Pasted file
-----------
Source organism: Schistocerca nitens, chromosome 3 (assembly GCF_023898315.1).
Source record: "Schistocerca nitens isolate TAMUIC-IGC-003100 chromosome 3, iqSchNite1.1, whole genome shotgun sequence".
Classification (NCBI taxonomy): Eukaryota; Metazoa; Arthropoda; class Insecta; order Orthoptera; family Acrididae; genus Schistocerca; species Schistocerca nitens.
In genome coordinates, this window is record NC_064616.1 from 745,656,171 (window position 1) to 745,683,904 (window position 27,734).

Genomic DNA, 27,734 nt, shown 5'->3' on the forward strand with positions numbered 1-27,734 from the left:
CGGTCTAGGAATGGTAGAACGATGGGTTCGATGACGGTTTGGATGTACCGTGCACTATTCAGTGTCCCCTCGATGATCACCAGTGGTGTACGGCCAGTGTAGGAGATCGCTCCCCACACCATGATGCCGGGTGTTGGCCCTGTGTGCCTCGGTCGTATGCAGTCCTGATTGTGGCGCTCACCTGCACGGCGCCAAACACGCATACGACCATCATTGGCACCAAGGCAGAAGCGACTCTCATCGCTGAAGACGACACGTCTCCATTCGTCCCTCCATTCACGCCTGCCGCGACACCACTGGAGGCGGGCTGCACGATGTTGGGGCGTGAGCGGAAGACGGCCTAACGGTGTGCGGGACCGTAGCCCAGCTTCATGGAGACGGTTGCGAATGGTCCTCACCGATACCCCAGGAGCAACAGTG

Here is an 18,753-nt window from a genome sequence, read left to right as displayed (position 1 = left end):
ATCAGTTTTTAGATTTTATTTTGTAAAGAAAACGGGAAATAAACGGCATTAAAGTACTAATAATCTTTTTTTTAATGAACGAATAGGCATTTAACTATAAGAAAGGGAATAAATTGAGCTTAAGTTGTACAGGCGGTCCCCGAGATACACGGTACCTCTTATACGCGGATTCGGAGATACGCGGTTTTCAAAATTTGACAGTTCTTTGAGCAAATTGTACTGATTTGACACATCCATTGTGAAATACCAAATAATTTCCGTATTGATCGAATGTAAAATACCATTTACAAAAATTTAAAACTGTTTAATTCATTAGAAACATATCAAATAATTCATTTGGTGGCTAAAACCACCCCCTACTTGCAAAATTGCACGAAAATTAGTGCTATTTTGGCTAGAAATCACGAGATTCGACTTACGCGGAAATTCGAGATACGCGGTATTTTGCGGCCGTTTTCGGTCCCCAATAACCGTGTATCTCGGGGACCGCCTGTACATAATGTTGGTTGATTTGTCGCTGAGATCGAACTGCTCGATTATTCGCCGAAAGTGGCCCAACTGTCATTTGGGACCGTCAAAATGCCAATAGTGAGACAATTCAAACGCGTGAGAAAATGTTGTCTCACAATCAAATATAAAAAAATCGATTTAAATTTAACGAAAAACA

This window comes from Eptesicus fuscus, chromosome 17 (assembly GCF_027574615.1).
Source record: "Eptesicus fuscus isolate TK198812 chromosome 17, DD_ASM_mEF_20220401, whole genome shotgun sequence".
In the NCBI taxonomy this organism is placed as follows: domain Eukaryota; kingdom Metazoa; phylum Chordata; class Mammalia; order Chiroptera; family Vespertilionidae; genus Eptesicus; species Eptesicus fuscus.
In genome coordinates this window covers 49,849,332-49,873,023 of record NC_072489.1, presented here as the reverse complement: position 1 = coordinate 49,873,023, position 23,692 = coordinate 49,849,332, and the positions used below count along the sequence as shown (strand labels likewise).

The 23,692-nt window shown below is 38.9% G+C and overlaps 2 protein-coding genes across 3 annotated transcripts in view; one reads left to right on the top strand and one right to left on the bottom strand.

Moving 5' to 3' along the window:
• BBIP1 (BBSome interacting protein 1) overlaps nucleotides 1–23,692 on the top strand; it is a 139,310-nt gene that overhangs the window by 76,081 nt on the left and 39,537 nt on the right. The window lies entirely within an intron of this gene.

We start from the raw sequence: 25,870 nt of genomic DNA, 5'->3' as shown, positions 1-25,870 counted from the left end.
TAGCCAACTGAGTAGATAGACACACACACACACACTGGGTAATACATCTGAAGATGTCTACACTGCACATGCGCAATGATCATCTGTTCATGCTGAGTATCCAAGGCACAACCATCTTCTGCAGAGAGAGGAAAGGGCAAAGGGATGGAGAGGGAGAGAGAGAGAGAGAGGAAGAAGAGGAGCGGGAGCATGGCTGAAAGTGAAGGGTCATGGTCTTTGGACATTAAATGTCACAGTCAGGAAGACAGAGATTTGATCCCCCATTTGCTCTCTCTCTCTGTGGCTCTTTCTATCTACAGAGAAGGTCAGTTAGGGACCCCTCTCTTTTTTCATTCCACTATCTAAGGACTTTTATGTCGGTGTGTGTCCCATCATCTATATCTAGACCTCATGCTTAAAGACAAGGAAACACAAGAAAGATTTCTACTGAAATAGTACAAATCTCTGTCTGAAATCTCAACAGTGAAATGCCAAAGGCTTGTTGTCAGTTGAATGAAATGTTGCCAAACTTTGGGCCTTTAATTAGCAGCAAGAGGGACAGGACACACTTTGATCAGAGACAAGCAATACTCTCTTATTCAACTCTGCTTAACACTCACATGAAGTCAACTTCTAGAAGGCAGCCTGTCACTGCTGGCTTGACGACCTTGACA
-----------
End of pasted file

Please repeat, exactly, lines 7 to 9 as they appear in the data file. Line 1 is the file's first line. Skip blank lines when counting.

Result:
Here is an 18,753-nt window from a genome sequence, read left to right as displayed (position 1 = left end):
ATCAGTTTTTAGATTTTATTTTGTAAAGAAAACGGGAAATAAACGGCATTAAAGTACTAATAATCTTTTTTTTAATGAACGAATAGGCATTTAACTATAAGAAAGGGAATAAATTGAGCTTAAGTTGTACAGGCGGTCCCCGAGATACACGGTACCTCTTATACGCGGATTCGGAGATACGCGGTTTTCAAAATTTGACAGTTCTTTGAGCAAATTGTACTGATTTGACACATCCATTGTGAAATACCAAATAATTTCCGTATTGATCGAATGTAAAATACCATTTACAAAAATTTAAAACTGTTTAATTCATTAGAAACATATCAAATAATTCATTTGGTGGCTAAAACCACCCCCTACTTGCAAAATTGCACGAAAATTAGTGCTATTTTGGCTAGAAATCACGAGATTCGACTTACGCGGAAATTCGAGATACGCGGTATTTTGCGGCCGTTTTCGGTCCCCAATAACCGTGTATCTCGGGGACCGCCTGTACATAATGTTGGTTGATTTGTCGCTGAGATCGAACTGCTCGATTATTCGCCGAAAGTGGCCCAACTGTCATTTGGGACCGTCAAAATGCCAATAGTGAGACAATTCAAACGCGTGAGAAAATGTTGTCTCACAATCAAATATAAAAAAATCGATTTAAATTTAACGAAAAACA

This window comes from Eptesicus fuscus, chromosome 17 (assembly GCF_027574615.1).